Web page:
When you create something in artistic format such as a piece of writing or music, you automatically get protection to use that creation how you wish without anyone necessarily being able to use it without your permission. This protection is known as copyright and allows the author to exploit their hard work and try and make money from it. The format that you create the piece of work determines how long the protection lasts for – it is not forever – and this duration has been at the heart of some quite strong discussion recently.
Looking specifically at music, to quote the Patent Office website:
Copyright exists in your original music composition or score for your life plus 70 years from the end of the year of your death. The same length of time applies for the lyrics, whereas the sound recording only lasts for 50 years from the end of the year in which it was made or, if published in this time, 50 years from the end of the year of publication. If not published during that 50 year period, but it is played in public or communicated to the public during that period, then copyright will last for 50 years from when this happens.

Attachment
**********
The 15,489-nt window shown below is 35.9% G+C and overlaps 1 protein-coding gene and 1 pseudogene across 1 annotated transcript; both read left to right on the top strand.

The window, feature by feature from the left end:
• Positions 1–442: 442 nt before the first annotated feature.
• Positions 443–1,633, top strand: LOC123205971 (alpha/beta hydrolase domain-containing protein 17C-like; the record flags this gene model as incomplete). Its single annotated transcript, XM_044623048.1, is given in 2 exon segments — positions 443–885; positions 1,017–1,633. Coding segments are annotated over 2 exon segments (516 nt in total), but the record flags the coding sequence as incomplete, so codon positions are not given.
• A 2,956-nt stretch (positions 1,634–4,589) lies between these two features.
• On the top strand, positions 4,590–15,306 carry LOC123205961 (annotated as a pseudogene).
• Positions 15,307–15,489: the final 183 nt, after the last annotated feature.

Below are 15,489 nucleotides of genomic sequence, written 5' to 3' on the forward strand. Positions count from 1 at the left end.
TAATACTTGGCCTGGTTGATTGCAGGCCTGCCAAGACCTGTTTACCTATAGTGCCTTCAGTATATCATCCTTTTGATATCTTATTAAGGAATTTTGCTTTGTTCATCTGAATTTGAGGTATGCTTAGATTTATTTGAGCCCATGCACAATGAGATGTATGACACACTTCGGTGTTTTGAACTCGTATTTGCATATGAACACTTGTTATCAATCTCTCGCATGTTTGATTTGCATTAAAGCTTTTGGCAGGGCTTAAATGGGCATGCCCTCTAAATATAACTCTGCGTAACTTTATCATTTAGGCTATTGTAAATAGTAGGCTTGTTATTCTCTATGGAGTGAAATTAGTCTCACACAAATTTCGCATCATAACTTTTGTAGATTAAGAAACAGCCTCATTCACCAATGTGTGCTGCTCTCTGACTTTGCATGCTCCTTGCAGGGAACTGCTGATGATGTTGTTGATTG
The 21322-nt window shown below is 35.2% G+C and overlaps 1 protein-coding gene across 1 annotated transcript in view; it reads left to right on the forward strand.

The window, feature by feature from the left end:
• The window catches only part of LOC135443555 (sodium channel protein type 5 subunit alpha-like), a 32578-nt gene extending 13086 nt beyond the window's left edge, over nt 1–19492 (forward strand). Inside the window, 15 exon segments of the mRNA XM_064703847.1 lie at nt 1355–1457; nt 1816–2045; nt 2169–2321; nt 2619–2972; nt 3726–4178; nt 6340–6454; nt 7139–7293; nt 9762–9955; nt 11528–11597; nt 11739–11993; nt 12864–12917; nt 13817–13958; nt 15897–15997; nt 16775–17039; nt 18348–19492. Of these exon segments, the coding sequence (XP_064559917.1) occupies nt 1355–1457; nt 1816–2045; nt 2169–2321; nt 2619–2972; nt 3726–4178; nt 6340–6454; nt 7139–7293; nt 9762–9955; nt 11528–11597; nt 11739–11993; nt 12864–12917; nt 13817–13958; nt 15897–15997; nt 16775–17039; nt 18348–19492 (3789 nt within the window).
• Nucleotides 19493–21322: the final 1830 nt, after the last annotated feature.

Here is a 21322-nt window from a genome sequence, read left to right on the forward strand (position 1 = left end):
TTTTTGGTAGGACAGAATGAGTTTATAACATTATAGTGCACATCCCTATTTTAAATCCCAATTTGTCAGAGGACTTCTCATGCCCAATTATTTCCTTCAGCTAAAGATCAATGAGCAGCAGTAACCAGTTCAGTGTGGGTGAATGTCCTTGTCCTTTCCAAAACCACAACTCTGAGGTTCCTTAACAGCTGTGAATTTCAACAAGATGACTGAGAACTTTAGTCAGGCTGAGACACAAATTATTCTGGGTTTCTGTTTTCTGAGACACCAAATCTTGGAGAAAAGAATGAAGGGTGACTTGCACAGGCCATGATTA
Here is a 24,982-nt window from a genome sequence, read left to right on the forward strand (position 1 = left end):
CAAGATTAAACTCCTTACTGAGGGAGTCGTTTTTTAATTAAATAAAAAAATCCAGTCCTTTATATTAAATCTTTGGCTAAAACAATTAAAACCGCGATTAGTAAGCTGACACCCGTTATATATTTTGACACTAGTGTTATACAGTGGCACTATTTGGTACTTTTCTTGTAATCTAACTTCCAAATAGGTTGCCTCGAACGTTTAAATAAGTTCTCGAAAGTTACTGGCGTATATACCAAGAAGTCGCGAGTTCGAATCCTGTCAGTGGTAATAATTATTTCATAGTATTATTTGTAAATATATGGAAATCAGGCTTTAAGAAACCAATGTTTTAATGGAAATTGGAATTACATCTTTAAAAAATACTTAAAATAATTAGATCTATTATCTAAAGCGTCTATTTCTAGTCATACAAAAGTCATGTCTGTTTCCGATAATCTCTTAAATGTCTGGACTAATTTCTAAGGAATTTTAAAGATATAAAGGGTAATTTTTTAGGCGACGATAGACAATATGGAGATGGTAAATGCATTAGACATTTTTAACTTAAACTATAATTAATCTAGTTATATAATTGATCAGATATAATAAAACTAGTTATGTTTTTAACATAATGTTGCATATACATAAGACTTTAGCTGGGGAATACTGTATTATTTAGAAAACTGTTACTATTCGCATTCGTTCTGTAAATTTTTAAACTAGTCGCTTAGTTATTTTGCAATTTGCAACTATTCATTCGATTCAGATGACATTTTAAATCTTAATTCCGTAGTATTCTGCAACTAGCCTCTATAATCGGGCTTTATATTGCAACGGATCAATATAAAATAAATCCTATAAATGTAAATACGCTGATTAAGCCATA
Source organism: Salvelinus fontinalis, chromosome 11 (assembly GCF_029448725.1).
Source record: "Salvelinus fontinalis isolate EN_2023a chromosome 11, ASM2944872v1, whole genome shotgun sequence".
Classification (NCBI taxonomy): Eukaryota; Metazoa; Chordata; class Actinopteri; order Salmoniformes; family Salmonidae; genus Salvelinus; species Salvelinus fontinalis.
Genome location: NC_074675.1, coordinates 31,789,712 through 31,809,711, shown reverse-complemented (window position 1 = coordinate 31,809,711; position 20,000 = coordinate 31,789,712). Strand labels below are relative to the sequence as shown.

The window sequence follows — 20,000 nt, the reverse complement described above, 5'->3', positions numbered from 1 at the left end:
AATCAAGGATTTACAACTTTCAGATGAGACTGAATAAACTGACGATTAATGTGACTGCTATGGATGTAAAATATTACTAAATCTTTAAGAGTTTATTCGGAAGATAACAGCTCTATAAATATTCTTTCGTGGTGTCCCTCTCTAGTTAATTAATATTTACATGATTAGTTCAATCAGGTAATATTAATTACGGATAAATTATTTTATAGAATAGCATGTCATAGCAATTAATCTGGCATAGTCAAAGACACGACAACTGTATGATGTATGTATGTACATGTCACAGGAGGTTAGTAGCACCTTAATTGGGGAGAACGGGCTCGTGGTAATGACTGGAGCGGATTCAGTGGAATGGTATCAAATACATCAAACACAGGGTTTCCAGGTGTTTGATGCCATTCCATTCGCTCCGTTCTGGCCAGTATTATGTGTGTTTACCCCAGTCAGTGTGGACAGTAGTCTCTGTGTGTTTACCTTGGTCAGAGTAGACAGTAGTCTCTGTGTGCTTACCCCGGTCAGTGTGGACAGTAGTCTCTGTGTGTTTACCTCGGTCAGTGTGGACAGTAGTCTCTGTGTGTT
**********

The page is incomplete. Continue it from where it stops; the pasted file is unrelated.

A socialist might ask why is there a duration at all whilst a capitalist would ask why is it not longer? The two extremes, whilst not really a fair description of the representatives of the two sides of the argument, do allow some form of reasoning to be applied to a) why there is a duration at all and b) why the number of years is set as it is.